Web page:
Today’s post is about the doughnut. I’m not talking about an ordinary sugar-glazed, jam-filled, deep-fried doughnut. No, this is a safe and just doughnut we can all live in together.
If safe and just aren’t the flavors you normally look for when buying a dozen fresh ones at your local grocery store or Tim Hortons, then please stay with me.
I’ve been reading a lot recently about how we can live more sustainably on Earth. A hotly debated question is whether economic growth is compatible with sustainability or whether we need to move to a no growth or even a de-growth model. One thing does seem pretty clear though; to build a sustainable future we need to set broader goals for ourselves than just GDP growth. But what exactly should those goals be?
If we’re concerned about the environment and sustainability, if we want to preserve the Earth for our kids and their kids, then we need goals aimed at protecting the environment. You’ve probably heard about one of these goals: limiting global warning to 2 degrees Celsius above pre-industrial levels, preferably 1.5 degrees. That’s a good goal, but is it enough? What about other problems like deforestation, ocean acidification, and mass extinction? Should we have goals around those problems too?
Yes, we should. We need a comprehensive set of environmental goals that we can use to measure and guide our activity on the planet. Fortunately, we already know what they are.
Back in 2009, Johan Rockström, director of the Stockholm Resilience Center gathered together a group of scientists and came up with a set of nine “planetary boundaries” that we should not cross. These boundaries correspond to critical ecological systems or processes that scientists think are necessary to preserve the stable Earth environment that humans have been living in for about the last 12,000 years, a geological epoch known as the Holocene.
The nine planetary boundaries establish thresholds for:
- Climate change: primarily caused by CO2 and other greenhouse gas emissions.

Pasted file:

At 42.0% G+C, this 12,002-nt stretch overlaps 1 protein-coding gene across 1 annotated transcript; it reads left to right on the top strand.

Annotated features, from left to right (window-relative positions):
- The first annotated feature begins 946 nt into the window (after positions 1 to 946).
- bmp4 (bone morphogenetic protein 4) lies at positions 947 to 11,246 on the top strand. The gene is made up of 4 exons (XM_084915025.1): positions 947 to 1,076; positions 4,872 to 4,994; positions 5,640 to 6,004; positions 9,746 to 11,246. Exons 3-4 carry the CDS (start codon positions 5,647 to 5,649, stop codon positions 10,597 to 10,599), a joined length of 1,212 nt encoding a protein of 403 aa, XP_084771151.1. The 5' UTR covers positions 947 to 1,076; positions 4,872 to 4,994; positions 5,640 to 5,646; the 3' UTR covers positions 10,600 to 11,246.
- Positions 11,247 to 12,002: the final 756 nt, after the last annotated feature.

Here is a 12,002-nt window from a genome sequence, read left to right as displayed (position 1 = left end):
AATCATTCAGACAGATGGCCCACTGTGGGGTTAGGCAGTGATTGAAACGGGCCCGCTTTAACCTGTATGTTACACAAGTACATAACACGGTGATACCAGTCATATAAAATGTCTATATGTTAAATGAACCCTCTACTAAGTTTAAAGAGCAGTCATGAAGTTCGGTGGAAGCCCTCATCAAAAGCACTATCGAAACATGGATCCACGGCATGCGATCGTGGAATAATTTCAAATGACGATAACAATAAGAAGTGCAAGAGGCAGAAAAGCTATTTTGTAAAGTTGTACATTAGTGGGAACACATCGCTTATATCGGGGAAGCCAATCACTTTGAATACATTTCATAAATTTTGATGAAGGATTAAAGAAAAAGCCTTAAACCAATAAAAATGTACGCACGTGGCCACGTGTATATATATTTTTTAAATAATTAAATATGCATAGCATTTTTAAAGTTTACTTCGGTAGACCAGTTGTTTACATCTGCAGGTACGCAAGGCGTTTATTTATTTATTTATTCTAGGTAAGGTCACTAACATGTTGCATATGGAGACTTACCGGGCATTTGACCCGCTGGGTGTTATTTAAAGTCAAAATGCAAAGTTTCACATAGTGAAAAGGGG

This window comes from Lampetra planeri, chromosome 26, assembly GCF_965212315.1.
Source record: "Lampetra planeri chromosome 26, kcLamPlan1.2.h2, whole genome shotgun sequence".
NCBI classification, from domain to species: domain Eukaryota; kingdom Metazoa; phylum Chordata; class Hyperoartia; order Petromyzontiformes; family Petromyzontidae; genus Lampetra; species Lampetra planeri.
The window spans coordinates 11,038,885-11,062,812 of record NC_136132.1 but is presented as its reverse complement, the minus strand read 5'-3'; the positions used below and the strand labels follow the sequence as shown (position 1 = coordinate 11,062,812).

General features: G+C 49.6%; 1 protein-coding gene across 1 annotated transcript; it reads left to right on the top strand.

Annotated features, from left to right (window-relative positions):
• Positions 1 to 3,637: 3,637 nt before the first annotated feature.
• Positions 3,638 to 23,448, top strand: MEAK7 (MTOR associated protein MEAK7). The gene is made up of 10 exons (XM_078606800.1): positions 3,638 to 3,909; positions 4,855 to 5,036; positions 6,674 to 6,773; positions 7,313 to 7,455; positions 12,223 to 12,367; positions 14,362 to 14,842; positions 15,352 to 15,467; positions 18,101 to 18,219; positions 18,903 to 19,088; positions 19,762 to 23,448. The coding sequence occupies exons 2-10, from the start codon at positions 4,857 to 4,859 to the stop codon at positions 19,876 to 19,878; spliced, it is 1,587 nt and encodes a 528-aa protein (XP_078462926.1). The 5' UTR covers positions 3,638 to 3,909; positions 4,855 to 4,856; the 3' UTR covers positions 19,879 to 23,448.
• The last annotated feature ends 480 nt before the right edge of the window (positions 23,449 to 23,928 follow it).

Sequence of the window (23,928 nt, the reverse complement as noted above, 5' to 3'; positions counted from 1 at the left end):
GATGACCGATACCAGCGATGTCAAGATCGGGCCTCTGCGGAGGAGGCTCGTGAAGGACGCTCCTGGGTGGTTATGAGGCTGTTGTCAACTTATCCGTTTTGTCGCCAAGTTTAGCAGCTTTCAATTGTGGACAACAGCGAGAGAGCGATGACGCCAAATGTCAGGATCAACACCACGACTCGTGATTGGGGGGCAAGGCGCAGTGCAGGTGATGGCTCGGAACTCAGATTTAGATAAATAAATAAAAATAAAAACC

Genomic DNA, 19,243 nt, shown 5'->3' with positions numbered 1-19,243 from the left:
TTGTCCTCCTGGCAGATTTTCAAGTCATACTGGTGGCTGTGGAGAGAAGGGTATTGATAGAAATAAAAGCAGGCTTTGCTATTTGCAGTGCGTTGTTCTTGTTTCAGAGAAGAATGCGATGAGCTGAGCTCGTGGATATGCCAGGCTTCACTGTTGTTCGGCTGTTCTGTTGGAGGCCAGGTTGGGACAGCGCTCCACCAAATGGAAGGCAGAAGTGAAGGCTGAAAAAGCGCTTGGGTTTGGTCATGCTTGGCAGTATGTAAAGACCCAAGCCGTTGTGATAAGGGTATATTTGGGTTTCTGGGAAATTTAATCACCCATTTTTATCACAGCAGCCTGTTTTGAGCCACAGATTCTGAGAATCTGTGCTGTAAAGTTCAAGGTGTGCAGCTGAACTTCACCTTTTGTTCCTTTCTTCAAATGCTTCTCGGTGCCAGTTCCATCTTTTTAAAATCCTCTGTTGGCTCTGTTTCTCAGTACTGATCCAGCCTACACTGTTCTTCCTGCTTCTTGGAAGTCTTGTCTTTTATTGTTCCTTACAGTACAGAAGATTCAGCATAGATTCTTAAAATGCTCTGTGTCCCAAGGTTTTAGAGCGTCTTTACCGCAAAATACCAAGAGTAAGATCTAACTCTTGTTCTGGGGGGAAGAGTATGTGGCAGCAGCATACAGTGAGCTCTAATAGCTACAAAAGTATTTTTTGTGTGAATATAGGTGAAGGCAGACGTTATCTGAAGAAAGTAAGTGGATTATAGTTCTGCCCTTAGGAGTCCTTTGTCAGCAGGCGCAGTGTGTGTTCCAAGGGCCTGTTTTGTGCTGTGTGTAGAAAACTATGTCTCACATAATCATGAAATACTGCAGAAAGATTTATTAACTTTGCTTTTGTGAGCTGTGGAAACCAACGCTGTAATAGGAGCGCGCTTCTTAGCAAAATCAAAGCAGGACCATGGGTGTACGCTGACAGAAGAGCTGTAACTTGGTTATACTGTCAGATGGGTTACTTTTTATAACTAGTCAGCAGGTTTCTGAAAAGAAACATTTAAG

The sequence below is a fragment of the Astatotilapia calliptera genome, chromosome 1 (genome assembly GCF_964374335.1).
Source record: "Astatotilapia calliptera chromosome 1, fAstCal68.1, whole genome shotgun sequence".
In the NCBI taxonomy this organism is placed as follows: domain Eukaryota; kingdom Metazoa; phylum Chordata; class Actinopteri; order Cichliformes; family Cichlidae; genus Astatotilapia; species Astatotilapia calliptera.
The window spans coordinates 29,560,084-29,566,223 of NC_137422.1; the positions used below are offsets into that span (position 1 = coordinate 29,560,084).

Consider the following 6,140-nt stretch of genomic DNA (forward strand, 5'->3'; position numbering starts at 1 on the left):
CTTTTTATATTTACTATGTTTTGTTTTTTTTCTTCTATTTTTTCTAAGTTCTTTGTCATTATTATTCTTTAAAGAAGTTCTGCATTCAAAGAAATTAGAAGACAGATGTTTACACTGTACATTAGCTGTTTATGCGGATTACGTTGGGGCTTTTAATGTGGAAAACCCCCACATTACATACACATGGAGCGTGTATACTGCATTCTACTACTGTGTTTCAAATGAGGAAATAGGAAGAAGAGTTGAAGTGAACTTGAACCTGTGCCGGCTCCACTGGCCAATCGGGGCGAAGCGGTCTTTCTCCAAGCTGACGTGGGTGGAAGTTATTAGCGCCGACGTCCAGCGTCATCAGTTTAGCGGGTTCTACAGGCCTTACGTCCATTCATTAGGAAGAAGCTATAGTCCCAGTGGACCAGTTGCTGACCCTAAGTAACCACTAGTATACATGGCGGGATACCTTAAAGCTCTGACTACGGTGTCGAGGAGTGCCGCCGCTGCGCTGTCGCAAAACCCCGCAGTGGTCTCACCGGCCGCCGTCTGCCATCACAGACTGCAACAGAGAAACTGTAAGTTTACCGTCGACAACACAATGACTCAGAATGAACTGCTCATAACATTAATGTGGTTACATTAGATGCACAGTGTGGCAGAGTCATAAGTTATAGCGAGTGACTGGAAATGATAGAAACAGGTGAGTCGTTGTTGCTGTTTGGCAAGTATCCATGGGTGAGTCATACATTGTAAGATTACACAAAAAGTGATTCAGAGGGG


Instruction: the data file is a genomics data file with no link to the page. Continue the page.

- Biodiversity loss: the number of species becoming extinct each year
- Stratospheric ozone depletion: thinning of the Earth’s protective ozone layer
- Ocean acidification: Earth’s oceans absorb most of our CO2 emissions but in so doing become more acidic. This harms coral reefs and other marine life.
- Nitrogen and phosphorus overloading: nitrogen and phosphorus leaching into the water supply, primarily from excessive use of chemical fertilizers.
- Fresh water consumption: the amount of global runoff humans use each year
- Land use/Deforestation: the fraction of ice-free land under cultivation or development
- Aerosol loading: discharge of soot and other particles into the atmosphere
- Persistent chemical pollution: manmade chemicals like plastics and heavy metals that persist in the biosphere
These nine planetary boundaries form what Rockström called a “safe operating space for humanity.” Crossing these boundaries could destabilize critical earth systems and push the biosphere out of its current equilibrium into an unpredictable and far less hospitable state.
To learn more about planetary boundaries, you can read Rockström’s 2009 paper published in the journal Nature, or you can read his fabulous 2015 book called Big World, Small Planet, which I reviewed here.
There are about 7.5 billion people on Earth today. We’ve made enormous progress in the last 50 years against hunger, poverty, disease, illiteracy and many other social development goals. But nearly 800 million people still live in extreme poverty and billions don’t have access to safe drinking water, sanitation or handwashing facilities.
How do we make further progress?
Meanwhile, population is still increasing. Growth rates have fallen, but our population is not expected to level off until around 2100 at about 11 billion.
How are we going to accommodate all those additional people? How will we feed them, clothe them, shelter, educate and employ them?